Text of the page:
Wednesday, May 30, 2007

A Day in the Life...

A la "Stick Figure Masterpiece Theatre"...

In a cruel twist of fate... a la excellent English of Beautiful Mountain School's second year students.

Oshi (close)! I am pretty delicious, if I do say so myself (^-^)

Alive and well, uneaten by unagi (eel) and enjoying every last minute with my super-cute students. God bless them. Every one!
Kickin' it with the kings of the jungle gym. Ena-san, R E P R E S E N T!

Monday, May 28, 2007

Lucky Gaijin!

Did my brother like Kyoto? You better believe it! Here he is pouring some sake for Katsugiku-san.

Saturday, May 26, 2007

Kitano Odori

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Ichimame in Kamishichiken's Kitano Odori.

The geiko Umeshizu performing the role of otemae, preparing the tea.

The Kitano Odori is an annual performance of traditional songs and dances by the geiko of the Kamishichiken entertainment district near the Kitano Shrine dedicated to Sugawara no Michizane and has been presented since March 1952. Geiko are indispensable as hostesses in traditional banquets, but an essential part of their duties are performances of traditional music in such tyles as Nagauta, Tokiwazu and Kiyomoto, mastery of instruments like the shamisen and tsuzumi hand-drum, and classical Japanese dance. They also must know traditional popular songs, which are an important part of the culture of the entertainment districts. Constant study and practice are vital to mastering these art forms and the Kitano Odori began as a recital to show off these performance skills, as well as being an entertaining show.

(Excerpt from Ichimame's blog)

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Young Ichiteru in the role of ohikae, delivering tea to the guests in the ceremony before Kitano Odori.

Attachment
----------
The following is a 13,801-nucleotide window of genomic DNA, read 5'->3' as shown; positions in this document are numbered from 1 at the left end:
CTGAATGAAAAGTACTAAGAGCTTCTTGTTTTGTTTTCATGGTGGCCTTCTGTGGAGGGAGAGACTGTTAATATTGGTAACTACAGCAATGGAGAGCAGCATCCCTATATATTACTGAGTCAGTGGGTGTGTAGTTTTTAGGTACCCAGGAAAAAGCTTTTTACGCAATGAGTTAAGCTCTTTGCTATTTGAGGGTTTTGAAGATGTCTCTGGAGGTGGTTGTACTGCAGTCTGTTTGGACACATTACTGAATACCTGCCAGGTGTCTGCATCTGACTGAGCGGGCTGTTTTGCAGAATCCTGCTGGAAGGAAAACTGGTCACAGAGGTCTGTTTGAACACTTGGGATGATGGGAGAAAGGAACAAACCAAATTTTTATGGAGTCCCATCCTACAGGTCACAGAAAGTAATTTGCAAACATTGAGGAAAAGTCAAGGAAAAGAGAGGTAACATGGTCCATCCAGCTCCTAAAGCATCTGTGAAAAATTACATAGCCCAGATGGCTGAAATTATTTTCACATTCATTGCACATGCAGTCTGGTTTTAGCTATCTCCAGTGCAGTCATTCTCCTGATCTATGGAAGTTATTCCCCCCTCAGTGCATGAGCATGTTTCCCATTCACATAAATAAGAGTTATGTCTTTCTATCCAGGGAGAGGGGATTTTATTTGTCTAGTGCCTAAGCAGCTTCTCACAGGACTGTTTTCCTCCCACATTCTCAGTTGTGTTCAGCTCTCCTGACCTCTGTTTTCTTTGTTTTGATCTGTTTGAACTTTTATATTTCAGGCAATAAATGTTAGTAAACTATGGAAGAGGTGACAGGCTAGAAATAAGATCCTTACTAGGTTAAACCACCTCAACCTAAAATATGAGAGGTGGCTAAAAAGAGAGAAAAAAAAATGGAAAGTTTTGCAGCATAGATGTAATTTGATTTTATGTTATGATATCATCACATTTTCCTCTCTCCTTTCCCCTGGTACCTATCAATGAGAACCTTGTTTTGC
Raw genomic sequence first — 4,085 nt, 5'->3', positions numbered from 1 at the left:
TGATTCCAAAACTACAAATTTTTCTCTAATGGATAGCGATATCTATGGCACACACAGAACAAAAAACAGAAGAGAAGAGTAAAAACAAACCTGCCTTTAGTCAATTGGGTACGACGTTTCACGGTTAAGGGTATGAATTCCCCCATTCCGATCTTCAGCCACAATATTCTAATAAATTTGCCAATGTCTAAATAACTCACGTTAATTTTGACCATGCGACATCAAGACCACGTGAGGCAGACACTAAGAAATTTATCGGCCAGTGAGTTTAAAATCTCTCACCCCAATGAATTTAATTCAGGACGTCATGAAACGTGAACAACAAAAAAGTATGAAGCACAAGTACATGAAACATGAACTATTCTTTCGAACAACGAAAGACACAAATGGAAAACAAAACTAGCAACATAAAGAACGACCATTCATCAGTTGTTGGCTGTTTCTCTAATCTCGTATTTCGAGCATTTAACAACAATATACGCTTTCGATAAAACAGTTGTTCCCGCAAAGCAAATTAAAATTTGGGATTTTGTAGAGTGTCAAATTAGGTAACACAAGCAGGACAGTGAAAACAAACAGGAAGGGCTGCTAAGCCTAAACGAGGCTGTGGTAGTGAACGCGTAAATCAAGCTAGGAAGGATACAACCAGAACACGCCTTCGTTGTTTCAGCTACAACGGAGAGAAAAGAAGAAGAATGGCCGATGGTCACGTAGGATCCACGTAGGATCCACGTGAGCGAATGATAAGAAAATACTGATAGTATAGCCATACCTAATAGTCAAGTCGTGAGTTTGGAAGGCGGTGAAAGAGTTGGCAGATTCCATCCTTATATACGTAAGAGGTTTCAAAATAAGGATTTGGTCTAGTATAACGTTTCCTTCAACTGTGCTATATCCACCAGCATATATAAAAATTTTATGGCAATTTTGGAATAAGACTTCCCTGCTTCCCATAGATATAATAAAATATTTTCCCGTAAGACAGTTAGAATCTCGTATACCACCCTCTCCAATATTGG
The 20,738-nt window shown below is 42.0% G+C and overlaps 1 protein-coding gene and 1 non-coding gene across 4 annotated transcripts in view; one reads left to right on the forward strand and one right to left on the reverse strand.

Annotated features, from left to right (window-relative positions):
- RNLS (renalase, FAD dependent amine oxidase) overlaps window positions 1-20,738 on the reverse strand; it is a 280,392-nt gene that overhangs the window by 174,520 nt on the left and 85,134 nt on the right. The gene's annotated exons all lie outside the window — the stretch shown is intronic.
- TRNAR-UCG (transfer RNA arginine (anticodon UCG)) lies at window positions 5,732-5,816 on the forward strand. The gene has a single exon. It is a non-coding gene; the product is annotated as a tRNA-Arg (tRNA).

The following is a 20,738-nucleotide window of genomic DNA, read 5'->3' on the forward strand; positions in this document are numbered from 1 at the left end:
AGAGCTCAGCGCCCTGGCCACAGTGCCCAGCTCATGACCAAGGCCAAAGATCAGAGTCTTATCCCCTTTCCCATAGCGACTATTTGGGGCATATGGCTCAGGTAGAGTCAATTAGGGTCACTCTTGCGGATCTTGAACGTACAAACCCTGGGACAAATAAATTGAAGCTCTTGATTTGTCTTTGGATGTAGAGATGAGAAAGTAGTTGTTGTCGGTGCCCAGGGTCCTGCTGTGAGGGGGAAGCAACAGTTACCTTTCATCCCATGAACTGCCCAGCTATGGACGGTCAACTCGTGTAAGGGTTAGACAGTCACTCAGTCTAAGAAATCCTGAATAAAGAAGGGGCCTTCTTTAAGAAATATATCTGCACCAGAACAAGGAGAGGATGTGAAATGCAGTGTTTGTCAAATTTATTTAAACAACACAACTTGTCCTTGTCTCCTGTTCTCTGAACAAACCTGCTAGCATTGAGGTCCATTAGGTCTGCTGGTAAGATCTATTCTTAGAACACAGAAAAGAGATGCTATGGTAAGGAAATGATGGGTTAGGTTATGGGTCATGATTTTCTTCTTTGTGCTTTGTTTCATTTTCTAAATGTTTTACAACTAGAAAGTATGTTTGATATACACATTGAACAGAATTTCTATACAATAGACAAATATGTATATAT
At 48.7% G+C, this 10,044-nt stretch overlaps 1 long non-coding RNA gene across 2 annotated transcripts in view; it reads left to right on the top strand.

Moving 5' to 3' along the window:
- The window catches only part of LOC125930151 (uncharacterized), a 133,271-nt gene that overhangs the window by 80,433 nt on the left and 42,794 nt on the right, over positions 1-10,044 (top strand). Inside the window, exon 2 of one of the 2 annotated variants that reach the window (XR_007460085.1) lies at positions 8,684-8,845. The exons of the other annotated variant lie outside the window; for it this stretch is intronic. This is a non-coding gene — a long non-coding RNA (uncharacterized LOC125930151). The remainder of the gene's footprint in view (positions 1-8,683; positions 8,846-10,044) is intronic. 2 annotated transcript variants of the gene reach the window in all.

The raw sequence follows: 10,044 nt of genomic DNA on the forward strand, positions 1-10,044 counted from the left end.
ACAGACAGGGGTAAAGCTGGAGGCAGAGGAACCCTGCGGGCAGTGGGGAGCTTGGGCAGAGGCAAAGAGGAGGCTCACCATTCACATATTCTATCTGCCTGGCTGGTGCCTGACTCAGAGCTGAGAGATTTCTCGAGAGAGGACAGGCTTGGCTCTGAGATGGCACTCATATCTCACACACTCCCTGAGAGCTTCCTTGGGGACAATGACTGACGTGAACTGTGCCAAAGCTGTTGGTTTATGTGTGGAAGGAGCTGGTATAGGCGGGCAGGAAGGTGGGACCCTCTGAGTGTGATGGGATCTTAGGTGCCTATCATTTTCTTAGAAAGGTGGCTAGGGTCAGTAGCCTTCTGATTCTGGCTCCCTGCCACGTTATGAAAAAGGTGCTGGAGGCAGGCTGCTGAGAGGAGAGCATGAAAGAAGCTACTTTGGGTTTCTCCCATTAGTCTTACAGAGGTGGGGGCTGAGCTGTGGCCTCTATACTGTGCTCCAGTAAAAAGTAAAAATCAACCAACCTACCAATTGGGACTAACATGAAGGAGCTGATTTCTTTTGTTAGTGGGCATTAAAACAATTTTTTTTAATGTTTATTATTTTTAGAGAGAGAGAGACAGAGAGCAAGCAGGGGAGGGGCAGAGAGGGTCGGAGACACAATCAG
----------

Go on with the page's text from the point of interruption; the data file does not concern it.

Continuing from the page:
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Ichimame (front) and Naokazu.

Ichimame (front) and Ichifumi.

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Wednesday, May 23, 2007

Did I Mention...

I got to meet Miehina ? (^-^)/

After a enchanting day of geisha dances, temple-hopping, hanami, and all-around enjoying Kyoto, I decided to take one last stroll through Gion and Miyagawa on my way home. I always walk in Kyoto, very rarely taking the bus or trains, and my favorite time to walk is late at night, after the tourists go home and before most of the residents go to sleep. The pleasantly paved lanes of the hanamachi, spotted with the glow of red paper lanterns, fill with a anxious silence, as if even the machiya are holding their breath, waiting for something magical to happen. Every now and then, an outburst of laughter or the sound of a shamisen wafts through the cool night air, betraying the sleepy wooden lattice facades that line the street. Then the sound of a smooth wood Japanese door sliding open, the soft tinkling of bells, and the hollow clop of okobo on stone as a maiko steps out of a tea house.

As I walked down one of the deceivingly silent alleyways I heard that tell-tale rumble of sliding wood, the soft, silvery jingle of bells and the sweet, clear voice of a maiko and shikomi thanking customers at the door. The young shikomi stood in the street infront of the Okiya, bowing and watching the two, silver-haired men stumble away. "Konbanwa!" I smiled as they passed. They stopped in their tracks.

"You can speak Japanese?" One asked, astounded.

"Well, I do my best." I said giggling.

"Why? How?" He asked, confounded.

"Well, I live in Japan. I teach English in Gifu..."

"Gifu? You teach English? This is amazing! Come! Do you like sake? Let's have a drink! Do you know geiko? I will introduce you to Kyoto's famous geiko!"

He turned in his tracks back towards the okiya where the young shikomi was still standing, no doubt shocked and scared by what was transpiring. She tried to look calm as the man explained to her that he was sorry but he would like to bring the nice foreigner in with him. The young girl looked confused and called for the mistress of the house, who came to the door and bowed down on her knees. Again the man explained that he would like to bring me in, and she glanced out the door at me, standing stunned in the street, unable to move or respond in anyway. I finally managed to bow and mumble a meager "sumimasen" before the second man urged me along, past the shikomi and into the door of the ochaya.